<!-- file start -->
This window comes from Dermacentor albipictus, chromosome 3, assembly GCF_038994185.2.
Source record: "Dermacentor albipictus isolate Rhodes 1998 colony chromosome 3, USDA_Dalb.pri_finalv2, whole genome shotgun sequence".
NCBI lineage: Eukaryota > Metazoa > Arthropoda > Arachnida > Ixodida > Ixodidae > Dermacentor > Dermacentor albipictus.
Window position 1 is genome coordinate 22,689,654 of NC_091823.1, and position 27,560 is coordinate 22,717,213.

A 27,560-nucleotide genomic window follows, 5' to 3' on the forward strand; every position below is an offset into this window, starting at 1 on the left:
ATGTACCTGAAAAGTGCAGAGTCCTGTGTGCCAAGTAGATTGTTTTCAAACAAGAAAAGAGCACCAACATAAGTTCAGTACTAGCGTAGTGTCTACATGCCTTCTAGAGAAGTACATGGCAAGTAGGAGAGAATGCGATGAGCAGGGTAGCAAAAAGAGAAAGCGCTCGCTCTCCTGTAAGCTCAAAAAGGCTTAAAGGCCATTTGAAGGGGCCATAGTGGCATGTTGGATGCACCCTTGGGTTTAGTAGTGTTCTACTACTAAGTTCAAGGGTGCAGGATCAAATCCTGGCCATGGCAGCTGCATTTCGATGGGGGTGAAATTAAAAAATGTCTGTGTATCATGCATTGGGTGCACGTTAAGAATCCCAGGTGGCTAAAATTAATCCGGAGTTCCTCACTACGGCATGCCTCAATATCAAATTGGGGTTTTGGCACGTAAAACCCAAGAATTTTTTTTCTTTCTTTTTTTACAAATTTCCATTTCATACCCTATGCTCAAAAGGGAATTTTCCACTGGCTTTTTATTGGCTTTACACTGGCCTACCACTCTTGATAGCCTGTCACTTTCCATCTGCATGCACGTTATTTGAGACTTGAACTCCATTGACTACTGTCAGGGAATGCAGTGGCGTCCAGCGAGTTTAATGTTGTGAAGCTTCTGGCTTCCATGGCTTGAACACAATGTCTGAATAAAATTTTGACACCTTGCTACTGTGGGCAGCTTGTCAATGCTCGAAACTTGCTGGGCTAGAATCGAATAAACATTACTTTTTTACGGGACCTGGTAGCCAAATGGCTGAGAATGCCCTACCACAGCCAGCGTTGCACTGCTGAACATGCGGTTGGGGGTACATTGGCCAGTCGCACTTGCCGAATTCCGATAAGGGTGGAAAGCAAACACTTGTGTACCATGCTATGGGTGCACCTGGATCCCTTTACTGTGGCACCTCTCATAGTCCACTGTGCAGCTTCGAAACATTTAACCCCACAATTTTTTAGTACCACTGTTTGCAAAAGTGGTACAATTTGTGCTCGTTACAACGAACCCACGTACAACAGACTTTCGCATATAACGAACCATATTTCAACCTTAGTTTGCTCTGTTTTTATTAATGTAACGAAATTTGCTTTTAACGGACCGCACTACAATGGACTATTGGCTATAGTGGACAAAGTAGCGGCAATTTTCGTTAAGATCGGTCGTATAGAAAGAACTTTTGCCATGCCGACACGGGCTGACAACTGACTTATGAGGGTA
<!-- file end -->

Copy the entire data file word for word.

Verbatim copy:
This window comes from Dermacentor albipictus, chromosome 3, assembly GCF_038994185.2.
Source record: "Dermacentor albipictus isolate Rhodes 1998 colony chromosome 3, USDA_Dalb.pri_finalv2, whole genome shotgun sequence".
NCBI lineage: Eukaryota > Metazoa > Arthropoda > Arachnida > Ixodida > Ixodidae > Dermacentor > Dermacentor albipictus.
Window position 1 is genome coordinate 22,689,654 of NC_091823.1, and position 27,560 is coordinate 22,717,213.

A 27,560-nucleotide genomic window follows, 5' to 3' on the forward strand; every position below is an offset into this window, starting at 1 on the left:
ATGTACCTGAAAAGTGCAGAGTCCTGTGTGCCAAGTAGATTGTTTTCAAACAAGAAAAGAGCACCAACATAAGTTCAGTACTAGCGTAGTGTCTACATGCCTTCTAGAGAAGTACATGGCAAGTAGGAGAGAATGCGATGAGCAGGGTAGCAAAAAGAGAAAGCGCTCGCTCTCCTGTAAGCTCAAAAAGGCTTAAAGGCCATTTGAAGGGGCCATAGTGGCATGTTGGATGCACCCTTGGGTTTAGTAGTGTTCTACTACTAAGTTCAAGGGTGCAGGATCAAATCCTGGCCATGGCAGCTGCATTTCGATGGGGGTGAAATTAAAAAATGTCTGTGTATCATGCATTGGGTGCACGTTAAGAATCCCAGGTGGCTAAAATTAATCCGGAGTTCCTCACTACGGCATGCCTCAATATCAAATTGGGGTTTTGGCACGTAAAACCCAAGAATTTTTTTTCTTTCTTTTTTTACAAATTTCCATTTCATACCCTATGCTCAAAAGGGAATTTTCCACTGGCTTTTTATTGGCTTTACACTGGCCTACCACTCTTGATAGCCTGTCACTTTCCATCTGCATGCACGTTATTTGAGACTTGAACTCCATTGACTACTGTCAGGGAATGCAGTGGCGTCCAGCGAGTTTAATGTTGTGAAGCTTCTGGCTTCCATGGCTTGAACACAATGTCTGAATAAAATTTTGACACCTTGCTACTGTGGGCAGCTTGTCAATGCTCGAAACTTGCTGGGCTAGAATCGAATAAACATTACTTTTTTACGGGACCTGGTAGCCAAATGGCTGAGAATGCCCTACCACAGCCAGCGTTGCACTGCTGAACATGCGGTTGGGGGTACATTGGCCAGTCGCACTTGCCGAATTCCGATAAGGGTGGAAAGCAAACACTTGTGTACCATGCTATGGGTGCACCTGGATCCCTTTACTGTGGCACCTCTCATAGTCCACTGTGCAGCTTCGAAACATTTAACCCCACAATTTTTTAGTACCACTGTTTGCAAAAGTGGTACAATTTGTGCTCGTTACAACGAACCCACGTACAACAGACTTTCGCATATAACGAACCATATTTCAACCTTAGTTTGCTCTGTTTTTATTAATGTAACGAAATTTGCTTTTAACGGACCGCACTACAATGGACTATTGGCTATAGTGGACAAAGTAGCGGCAATTTTCGTTAAGATCGGTCGTATAGAAAGAACTTTTGCCATGCCGACACGGGCTGACAACTGACTTATGAGGGTA